Opeth - Heritage review
|Release date:||September 2011|
02. The Devil's Orchard
03. I Feel The Dark
08. The Lines In My Hand
10. Marrow Of The Earth
11. Pyre [DVD bonus]
12. Face In The Snow [DVD bonus]
Heritage poses more questions than answers. Have Opeth reached a creative cul-de-sac? Have they chucked their "Extreme Progressive Death Metal" for good? Have they finally shed their "Underground Garage Band" (I am quoting Akerfeldt from an earlier interview) and have ventured out into the Pantheon of the "mainstream" Gods from their hallowed underground temple so frequented by hordes of reverent worshipers?
Heritage has undoubtedly made many fans skittish who are in denial mode. "Remember Damnation? They are gonna come up with something killer next time!" But Heritage is no Damnation. Let's face it, Opeth are one of those great bands who never repeat themselves, and after nearly twenty years of their inception, and after eight "heavy-as-hell" albums (excluding Damnation); Akerfeldt and Co. have had enough.
This opens up several new avenues for the band and closes several other doors. Heritage is somewhat an acquired taste. It has a warm, fuzzy retro feel compared to their other albums. The guitars have a crunchy vintage feel to them, the drums are more humane (compared to the "Drum Machine" like sound in other albums), and Mendez's bass creates more havoc than ever. Akerfeldt's singing has considerably improved but is not perfect. He fails in bits and parts ("Slither", "Famine") but makes it up in his side project Storm Corrosion. Nevertheless it doesn't change the fact that he is one of the greatest voices in metal around.
Coming to the album, it does have some great tracks. The opening track is an exquisite piano piece which leads to "The Devil's Orchard" which is a standard track on its own. But add the Opeth logo to it and it becomes something pretty average. "I feel the Dark" is a deeply emotional track with beautiful guitar picking and mellifluous vocals, but then the song can be neatly split into two distinct parts which is somewhat odd as songs are supposed to be continuous no matter how "progressive" they are. However the main highlights of the song are "Haxprocess" and "Folklore". "Haxprocess" has an unconventional song structure which actually works and "Folklore" is somewhat inspired from Rainbow's "Gates OF Babylon".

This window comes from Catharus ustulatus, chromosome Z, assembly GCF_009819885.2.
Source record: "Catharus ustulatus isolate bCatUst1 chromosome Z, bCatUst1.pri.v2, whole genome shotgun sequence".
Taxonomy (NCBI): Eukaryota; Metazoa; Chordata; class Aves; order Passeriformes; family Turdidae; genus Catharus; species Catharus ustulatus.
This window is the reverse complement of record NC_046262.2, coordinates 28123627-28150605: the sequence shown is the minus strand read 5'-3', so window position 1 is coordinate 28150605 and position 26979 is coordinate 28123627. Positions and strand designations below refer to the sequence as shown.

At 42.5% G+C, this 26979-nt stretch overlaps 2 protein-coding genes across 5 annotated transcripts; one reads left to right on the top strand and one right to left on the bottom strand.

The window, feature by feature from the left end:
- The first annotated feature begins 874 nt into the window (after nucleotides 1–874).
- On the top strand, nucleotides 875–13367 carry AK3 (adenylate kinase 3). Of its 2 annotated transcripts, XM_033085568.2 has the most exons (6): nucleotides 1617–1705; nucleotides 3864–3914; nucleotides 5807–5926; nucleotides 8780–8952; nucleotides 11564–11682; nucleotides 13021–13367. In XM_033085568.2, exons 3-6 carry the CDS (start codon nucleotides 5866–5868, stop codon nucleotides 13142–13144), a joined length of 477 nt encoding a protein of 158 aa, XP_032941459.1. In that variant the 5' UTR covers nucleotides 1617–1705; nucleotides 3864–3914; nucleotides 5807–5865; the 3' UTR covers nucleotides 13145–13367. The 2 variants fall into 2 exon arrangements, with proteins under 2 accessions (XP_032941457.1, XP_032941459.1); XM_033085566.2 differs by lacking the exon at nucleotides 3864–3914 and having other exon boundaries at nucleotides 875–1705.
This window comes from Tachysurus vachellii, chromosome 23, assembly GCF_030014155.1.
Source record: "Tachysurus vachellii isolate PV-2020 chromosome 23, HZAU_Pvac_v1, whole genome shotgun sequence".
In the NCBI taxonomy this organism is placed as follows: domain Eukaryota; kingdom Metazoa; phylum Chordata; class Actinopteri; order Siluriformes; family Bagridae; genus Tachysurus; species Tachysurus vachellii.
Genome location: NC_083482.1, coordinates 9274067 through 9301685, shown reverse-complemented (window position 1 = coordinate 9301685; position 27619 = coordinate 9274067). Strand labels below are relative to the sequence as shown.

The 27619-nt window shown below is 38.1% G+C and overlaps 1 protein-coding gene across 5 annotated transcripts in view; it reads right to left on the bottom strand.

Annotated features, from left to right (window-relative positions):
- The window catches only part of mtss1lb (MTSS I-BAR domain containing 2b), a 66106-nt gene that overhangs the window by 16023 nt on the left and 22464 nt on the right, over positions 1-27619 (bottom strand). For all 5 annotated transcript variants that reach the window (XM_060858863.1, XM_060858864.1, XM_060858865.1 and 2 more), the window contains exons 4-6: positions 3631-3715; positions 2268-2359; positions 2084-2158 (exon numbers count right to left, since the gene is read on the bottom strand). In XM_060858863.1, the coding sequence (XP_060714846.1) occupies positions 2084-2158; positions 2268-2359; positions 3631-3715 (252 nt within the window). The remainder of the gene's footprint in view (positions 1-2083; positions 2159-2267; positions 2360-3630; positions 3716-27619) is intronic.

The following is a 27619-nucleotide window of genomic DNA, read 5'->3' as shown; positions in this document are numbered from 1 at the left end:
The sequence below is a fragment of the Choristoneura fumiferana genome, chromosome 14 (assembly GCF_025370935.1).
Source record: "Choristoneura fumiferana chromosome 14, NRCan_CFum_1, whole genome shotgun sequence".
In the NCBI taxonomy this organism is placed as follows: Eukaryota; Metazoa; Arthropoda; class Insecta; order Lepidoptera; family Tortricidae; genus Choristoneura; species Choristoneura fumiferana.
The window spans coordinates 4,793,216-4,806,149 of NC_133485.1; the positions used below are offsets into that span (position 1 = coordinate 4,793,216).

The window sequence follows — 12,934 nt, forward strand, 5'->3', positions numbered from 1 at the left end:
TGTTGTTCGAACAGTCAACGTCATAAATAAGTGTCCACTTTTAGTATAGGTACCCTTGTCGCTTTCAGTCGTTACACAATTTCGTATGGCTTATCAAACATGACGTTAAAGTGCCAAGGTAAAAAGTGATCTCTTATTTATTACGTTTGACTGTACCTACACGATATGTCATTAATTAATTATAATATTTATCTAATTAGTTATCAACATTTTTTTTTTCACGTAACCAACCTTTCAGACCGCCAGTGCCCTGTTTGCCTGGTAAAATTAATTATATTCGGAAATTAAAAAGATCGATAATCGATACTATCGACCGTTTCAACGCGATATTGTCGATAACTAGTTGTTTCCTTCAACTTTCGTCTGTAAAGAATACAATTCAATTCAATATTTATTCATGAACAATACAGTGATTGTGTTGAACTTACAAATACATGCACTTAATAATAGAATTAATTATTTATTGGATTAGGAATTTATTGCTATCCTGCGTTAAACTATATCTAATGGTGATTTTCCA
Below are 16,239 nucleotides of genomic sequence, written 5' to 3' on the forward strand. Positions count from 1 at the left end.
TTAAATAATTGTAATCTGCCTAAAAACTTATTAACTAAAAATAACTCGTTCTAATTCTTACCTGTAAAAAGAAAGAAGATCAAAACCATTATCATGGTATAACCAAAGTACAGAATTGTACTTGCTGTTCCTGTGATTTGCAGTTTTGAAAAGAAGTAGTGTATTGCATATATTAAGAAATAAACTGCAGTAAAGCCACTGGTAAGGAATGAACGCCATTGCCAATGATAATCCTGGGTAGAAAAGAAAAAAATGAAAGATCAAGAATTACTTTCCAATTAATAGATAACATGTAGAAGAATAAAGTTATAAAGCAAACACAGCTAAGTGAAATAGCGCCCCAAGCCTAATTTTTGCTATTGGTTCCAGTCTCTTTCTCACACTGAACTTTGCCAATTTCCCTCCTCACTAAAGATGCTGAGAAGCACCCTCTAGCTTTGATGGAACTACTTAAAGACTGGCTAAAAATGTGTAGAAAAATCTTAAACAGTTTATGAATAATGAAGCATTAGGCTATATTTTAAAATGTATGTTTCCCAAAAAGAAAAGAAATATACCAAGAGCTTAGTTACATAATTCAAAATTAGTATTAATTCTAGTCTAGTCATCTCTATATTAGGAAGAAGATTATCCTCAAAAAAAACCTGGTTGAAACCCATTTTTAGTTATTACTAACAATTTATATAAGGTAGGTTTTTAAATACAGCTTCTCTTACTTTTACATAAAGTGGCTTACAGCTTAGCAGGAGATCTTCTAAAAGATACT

Heritage is obviously a tribute to the obscure progressive bands of the 70's whom Akerfeldt greatly idolizes; it is his grand homecoming . The unveiling of his roots, which made him what he and Opeth are. The band still continues its show of dazzling musicianship and brilliant production, but most important of all; they have retained their soul. They have taken a huge gamble and have consciously sailed away from their comfort zone and that too at the peak of their musical carriers, which is admirable.
|The general consensus when a great band dares to move away from their original Death Metal sound is usually not positive. However Opeth have done it before masterfully with Damnation in 2003. They are back at it with one of the year's most anticipated albums, Heritage.
Cutting to the chase: Compared to their previous releases, Heritage lacks character. Despite the song structures being very progressive rock and the vocals being crazy good, the absence of catchy guitar riffs or memorable growls is a downer. One can positively recognize Opeth as the artist, especially since a lot of the songs borrow tidbits straight from the Ghost Reveries period. Certainly they manage to perpetuate a dark atmosphere throughout the album, but the mellowness of the whole thing is borderline irritating to someone expecting their trademark sound. I know we have been forewarned by Mikael Åkerfeldt himself about this being a throwback kind of release. Still, I believe this would be either catchier or more aggressive. Nevertheless the album does feature good moments, mostly from the jazz-infused portions of the songs.
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